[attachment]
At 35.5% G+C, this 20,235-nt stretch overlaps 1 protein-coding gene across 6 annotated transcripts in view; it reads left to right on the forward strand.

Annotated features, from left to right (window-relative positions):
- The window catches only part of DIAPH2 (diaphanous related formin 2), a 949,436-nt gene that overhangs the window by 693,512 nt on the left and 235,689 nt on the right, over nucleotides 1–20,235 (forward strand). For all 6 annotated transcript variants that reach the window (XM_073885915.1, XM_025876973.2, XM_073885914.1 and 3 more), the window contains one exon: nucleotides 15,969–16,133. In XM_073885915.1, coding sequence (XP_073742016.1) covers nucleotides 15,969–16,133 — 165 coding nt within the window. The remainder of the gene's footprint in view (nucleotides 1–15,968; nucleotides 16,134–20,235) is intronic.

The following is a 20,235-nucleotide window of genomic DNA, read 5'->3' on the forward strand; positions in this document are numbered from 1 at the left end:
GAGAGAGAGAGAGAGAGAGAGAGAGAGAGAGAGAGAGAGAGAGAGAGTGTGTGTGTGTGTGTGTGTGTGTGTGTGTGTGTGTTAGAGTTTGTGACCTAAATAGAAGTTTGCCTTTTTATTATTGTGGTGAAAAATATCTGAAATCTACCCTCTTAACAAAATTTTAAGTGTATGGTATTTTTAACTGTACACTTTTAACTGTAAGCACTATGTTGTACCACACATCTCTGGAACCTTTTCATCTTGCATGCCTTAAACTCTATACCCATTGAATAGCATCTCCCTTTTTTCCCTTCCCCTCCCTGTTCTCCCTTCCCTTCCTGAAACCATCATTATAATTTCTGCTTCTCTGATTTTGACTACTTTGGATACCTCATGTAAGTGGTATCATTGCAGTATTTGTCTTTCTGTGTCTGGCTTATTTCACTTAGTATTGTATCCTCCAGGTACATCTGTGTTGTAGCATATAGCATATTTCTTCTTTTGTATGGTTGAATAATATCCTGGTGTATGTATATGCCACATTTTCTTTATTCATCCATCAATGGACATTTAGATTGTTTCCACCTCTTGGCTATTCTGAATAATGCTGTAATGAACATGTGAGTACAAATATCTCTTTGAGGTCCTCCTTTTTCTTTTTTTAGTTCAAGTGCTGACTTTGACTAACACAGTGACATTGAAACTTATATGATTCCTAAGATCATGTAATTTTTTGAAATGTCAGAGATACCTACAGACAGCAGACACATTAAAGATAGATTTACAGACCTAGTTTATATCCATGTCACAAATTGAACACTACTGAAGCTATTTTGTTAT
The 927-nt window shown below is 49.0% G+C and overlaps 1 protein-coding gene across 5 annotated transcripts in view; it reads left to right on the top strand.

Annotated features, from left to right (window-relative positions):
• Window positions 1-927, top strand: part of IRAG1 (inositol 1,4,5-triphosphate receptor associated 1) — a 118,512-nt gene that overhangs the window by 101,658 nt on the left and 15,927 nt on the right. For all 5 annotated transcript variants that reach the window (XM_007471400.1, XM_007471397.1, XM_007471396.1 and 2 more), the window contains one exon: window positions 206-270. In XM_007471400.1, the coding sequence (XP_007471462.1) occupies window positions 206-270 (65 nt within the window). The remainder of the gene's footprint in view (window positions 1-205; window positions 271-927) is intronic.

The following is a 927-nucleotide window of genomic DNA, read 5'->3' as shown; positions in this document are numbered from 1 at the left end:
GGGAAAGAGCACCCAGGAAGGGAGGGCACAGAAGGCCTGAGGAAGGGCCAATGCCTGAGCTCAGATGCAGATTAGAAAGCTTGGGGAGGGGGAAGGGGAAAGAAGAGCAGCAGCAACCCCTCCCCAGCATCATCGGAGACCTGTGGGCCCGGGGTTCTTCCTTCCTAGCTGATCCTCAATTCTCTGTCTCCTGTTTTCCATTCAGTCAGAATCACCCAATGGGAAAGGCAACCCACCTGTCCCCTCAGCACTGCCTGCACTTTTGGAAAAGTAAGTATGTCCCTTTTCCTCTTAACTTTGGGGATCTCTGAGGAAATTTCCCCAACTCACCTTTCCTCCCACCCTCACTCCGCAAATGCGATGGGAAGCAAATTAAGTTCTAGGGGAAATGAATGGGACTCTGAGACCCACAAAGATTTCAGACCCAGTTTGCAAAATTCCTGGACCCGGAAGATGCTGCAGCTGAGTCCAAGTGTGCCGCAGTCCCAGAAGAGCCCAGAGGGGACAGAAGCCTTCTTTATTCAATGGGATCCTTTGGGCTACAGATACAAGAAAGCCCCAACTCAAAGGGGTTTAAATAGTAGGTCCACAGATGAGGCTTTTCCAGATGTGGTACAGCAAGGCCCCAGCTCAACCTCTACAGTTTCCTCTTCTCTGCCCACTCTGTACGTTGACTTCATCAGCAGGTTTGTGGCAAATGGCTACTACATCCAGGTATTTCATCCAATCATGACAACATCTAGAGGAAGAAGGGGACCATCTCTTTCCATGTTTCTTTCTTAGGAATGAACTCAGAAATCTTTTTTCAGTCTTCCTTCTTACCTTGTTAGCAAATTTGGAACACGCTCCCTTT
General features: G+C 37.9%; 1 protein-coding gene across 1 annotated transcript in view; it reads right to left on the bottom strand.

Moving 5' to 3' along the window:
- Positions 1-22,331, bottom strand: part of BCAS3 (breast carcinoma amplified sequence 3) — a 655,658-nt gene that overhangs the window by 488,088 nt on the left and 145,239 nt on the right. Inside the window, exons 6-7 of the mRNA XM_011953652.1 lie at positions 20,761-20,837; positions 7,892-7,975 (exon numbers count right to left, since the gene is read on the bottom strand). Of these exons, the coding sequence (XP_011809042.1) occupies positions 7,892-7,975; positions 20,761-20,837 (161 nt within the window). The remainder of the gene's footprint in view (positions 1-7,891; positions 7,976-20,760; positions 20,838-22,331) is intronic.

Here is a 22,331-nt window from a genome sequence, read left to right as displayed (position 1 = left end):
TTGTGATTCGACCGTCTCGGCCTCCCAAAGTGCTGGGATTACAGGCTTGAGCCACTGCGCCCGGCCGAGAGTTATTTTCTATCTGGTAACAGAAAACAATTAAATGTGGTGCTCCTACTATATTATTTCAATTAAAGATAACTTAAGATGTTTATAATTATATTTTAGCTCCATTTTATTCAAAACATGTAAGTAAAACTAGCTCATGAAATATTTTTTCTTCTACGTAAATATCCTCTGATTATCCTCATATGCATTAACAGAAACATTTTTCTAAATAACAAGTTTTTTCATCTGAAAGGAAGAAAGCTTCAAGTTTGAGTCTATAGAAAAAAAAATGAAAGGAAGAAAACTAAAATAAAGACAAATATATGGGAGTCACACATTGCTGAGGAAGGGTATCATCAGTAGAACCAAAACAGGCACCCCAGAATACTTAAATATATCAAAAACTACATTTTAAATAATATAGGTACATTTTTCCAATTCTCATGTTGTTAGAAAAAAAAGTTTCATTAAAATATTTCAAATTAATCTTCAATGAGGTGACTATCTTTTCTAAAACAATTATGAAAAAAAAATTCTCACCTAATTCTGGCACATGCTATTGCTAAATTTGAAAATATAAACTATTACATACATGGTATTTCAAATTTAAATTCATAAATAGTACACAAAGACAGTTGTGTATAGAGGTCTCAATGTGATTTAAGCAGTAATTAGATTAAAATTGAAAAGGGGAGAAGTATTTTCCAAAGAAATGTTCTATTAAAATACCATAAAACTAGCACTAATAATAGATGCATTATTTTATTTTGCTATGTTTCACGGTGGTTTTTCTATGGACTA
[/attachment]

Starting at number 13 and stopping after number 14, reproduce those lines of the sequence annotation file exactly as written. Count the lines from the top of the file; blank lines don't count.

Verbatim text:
- Positions 1-22,331, bottom strand: part of BCAS3 (breast carcinoma amplified sequence 3) — a 655,658-nt gene that overhangs the window by 488,088 nt on the left and 145,239 nt on the right. Inside the window, exons 6-7 of the mRNA XM_011953652.1 lie at positions 20,761-20,837; positions 7,892-7,975 (exon numbers count right to left, since the gene is read on the bottom strand). Of these exons, the coding sequence (XP_011809042.1) occupies positions 7,892-7,975; positions 20,761-20,837 (161 nt within the window). The remainder of the gene's footprint in view (positions 1-7,891; positions 7,976-20,760; positions 20,838-22,331) is intronic.

Here is a 22,331-nt window from a genome sequence, read left to right as displayed (position 1 = left end):